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While political class frets at Trump response to Orlando, polls show it's helping him with voters
If you want to understand why Donald Trump managed to win the Republican nomination (or so it appears) while more experienced, polished politicians failed to topple him, this is about the best object lesson I can give you. Major event occurs. Conventional politicians stick to the safe talking points that will not upset elites or garner media criticism. Trump . . . does not:
While Trump's comments on both Muslims and guns dismayed some Republican elites, they may have cheered some voters.
Some 45 percent of Americans said they supported Trump's idea to suspend Muslim immigration, up from 41.9 percent at the start of the month, according to the poll. Meanwhile, about 70 percent of Americans, including a majority of Democrats and Republicans, said they wanted to see at least moderate regulations and restrictions on guns, up from 60 percent in similar polls in 2013 and 2014.
Clinton focused her response to the Orlando attack on the need to boost intelligence gathering and defeat Islamic State and what she called "radical jihadist terrorism," while warning against demonizing Muslim-Americans. She also repeated her calls for tougher gun control measures, including a ban on assault weapons.
As usual after a major attack, "terrorism" jumped to the top concern among all adults in the poll - rising above the economy, health care and other major issues.
The poll's five-day average showed that 45.5 percent of likely American voters supported Clinton, while 34.8 percent supported Trump, and another 19.7 percent did not support either candidate. On Sunday, Clinton's support was at 46.6 percent, versus Trump's 32.3 percent.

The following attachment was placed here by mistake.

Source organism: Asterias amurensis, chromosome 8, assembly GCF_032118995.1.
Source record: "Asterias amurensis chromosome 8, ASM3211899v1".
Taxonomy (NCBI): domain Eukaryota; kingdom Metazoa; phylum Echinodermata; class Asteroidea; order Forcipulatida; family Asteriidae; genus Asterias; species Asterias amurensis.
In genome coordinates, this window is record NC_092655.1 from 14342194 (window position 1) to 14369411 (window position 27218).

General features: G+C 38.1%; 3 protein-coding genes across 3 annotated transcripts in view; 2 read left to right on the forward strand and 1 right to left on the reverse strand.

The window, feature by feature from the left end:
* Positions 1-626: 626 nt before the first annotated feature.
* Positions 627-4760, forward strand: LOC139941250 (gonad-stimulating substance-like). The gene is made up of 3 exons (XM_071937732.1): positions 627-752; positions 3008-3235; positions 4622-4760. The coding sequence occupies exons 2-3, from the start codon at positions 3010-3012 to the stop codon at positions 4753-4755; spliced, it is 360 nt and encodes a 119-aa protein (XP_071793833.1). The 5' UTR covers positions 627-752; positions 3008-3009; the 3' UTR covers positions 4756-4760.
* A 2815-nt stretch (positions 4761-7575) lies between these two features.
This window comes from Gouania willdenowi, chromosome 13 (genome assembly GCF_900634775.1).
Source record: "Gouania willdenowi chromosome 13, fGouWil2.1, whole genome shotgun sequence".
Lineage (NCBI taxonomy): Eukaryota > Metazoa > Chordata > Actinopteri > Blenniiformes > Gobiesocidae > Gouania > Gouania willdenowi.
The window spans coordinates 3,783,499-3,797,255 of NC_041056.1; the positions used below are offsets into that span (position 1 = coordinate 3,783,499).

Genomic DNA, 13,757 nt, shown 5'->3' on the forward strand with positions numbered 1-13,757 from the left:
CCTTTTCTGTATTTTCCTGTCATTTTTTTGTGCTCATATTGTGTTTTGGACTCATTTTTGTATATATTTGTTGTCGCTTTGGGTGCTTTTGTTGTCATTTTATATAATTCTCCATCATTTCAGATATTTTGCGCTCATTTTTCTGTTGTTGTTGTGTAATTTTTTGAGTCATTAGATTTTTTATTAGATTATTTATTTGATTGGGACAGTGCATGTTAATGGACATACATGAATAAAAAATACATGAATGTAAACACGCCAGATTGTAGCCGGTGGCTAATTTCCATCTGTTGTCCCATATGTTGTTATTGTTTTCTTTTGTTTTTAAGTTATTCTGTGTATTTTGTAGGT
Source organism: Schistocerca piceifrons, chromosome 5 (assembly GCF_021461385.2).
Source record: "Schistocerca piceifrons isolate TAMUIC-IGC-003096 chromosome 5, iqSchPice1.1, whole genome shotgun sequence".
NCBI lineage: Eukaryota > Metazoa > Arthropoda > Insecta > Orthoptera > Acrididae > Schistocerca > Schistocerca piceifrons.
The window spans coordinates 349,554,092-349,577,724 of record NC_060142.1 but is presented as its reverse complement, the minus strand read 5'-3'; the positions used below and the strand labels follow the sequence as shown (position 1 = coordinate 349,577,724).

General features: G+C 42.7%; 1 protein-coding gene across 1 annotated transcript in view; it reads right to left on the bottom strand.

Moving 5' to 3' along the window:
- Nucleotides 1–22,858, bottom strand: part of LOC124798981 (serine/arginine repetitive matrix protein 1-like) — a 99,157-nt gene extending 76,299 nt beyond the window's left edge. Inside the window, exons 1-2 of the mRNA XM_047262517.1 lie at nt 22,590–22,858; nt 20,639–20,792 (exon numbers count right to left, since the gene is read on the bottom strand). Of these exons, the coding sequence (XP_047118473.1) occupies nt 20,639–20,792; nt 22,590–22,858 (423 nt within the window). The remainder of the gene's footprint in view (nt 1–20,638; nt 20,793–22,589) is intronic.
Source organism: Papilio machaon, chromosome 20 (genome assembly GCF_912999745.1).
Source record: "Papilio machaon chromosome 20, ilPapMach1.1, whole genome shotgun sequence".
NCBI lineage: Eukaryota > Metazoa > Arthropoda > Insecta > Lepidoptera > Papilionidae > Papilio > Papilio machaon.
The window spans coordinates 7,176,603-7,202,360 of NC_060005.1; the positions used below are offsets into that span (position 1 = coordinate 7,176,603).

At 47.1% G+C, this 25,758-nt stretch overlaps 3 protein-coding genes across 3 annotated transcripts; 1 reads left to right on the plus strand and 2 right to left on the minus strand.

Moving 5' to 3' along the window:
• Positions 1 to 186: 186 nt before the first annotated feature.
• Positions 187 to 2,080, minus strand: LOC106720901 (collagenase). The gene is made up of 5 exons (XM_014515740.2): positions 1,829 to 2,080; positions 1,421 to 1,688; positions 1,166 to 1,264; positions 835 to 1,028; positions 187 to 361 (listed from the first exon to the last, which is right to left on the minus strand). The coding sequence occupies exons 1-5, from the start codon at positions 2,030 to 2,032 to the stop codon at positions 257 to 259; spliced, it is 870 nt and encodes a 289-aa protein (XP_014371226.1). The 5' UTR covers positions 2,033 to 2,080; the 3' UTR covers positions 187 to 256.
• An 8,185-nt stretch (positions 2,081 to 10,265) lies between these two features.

Trump's Orlando response has him rising in the polls because, as with so many other things, Trump understands that the general public does not agree with media and political elites - and he doesn't worry about being trashed by the latter when he addresses the former. The public can see that ISIS-sympathizing radical Islamists represents a very real threat to the safety of Americans, and they can't make sense of the idea that we just let these people into the country without at least trying to vet them better.
Obama, by contrast, wanted to let 10,000 Syrian refugees into the country and practically accused the general public of being a bunch of anti-Muslim bigots for having any problem whatsoever with the idea. Hillary says it's "not helpful" to talk about radical Islam - until her polling and focus groups tell her she'd better start - and instead rails against guns.
The media cheers this nonsense, but the public has about had it - and Trump knows it.
I realize there's a bit of conservative consternation as well because of Trump's announced intention to meet with the NRA about gun control proposals. I know some conservatives whose primary reason for supporting him is their belief he will protect the Second Amendment, and there's a lot of hand-wringing over the possibility he might be caving on the issue. I would say this: A 2A cave would trouble me too, but you have to remember that Trump operates in a different way than you're used to. The fact that he wants to sit down and talk to the NRA is different from, say, Ted Cruz - who would simply declare any thought of gun control beyond the pale and be done with it. But that doesn't mean he's going to cave. It might just mean he wants to understand the issue better, and he figures these are the people who can help him do that.
Remember, a businessman seeks out good insight from people who know their stuff. You can argue that the time to do that is not when you're running for president, but I think Trump would respond that the time to do that is whenever you need to.
This doesn't necessarily mean he's going to win - Trump has bigger hurdles than this still to clear - but to the extent the political class thinks he's doomed because he doesn't know how to do thing their way, I wouldn't fret in the slightest. Trump knows how to talk over the media's heads to the public. That looks to the political world like he's an off-script loose cannon, but the public has been waiting for a leader who's willing to appeal to them in this way. It's certainly a nice contrast to Hillary, whose every word and every action is poll-tested, put in front of focus groups and subject to exhaustive market research.
She's about as fake a person as you're ever going to meet. Trump is clearly a flawed person, and I realize much of his campaign persona is for show, but when it comes to policy he seems to rely on his own gut more than anything else. That's a problem for political types, but it's exactly what the public wants.
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